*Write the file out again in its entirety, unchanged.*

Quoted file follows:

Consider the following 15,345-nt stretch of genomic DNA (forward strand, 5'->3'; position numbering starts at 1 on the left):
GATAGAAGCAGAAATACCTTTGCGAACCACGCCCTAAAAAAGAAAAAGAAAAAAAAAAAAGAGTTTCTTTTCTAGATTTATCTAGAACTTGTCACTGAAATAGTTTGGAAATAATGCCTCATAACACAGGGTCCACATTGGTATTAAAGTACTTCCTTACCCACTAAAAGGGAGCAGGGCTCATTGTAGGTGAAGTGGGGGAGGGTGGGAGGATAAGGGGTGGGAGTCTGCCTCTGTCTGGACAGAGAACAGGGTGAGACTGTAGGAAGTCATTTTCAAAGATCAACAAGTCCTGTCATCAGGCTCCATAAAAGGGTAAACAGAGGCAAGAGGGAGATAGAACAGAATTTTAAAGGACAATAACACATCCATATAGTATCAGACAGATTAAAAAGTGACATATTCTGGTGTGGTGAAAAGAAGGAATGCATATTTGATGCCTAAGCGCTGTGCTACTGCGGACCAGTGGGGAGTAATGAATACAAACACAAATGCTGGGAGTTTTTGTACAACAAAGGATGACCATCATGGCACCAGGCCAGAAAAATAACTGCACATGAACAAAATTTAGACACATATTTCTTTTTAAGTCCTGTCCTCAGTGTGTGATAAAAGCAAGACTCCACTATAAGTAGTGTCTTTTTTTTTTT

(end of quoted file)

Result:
Consider the following 15,345-nt stretch of genomic DNA (forward strand, 5'->3'; position numbering starts at 1 on the left):
GATAGAAGCAGAAATACCTTTGCGAACCACGCCCTAAAAAAGAAAAAGAAAAAAAAAAAAGAGTTTCTTTTCTAGATTTATCTAGAACTTGTCACTGAAATAGTTTGGAAATAATGCCTCATAACACAGGGTCCACATTGGTATTAAAGTACTTCCTTACCCACTAAAAGGGAGCAGGGCTCATTGTAGGTGAAGTGGGGGAGGGTGGGAGGATAAGGGGTGGGAGTCTGCCTCTGTCTGGACAGAGAACAGGGTGAGACTGTAGGAAGTCATTTTCAAAGATCAACAAGTCCTGTCATCAGGCTCCATAAAAGGGTAAACAGAGGCAAGAGGGAGATAGAACAGAATTTTAAAGGACAATAACACATCCATATAGTATCAGACAGATTAAAAAGTGACATATTCTGGTGTGGTGAAAAGAAGGAATGCATATTTGATGCCTAAGCGCTGTGCTACTGCGGACCAGTGGGGAGTAATGAATACAAACACAAATGCTGGGAGTTTTTGTACAACAAAGGATGACCATCATGGCACCAGGCCAGAAAAATAACTGCACATGAACAAAATTTAGACACATATTTCTTTTTAAGTCCTGTCCTCAGTGTGTGATAAAAGCAAGACTCCACTATAAGTAGTGTCTTTTTTTTTTT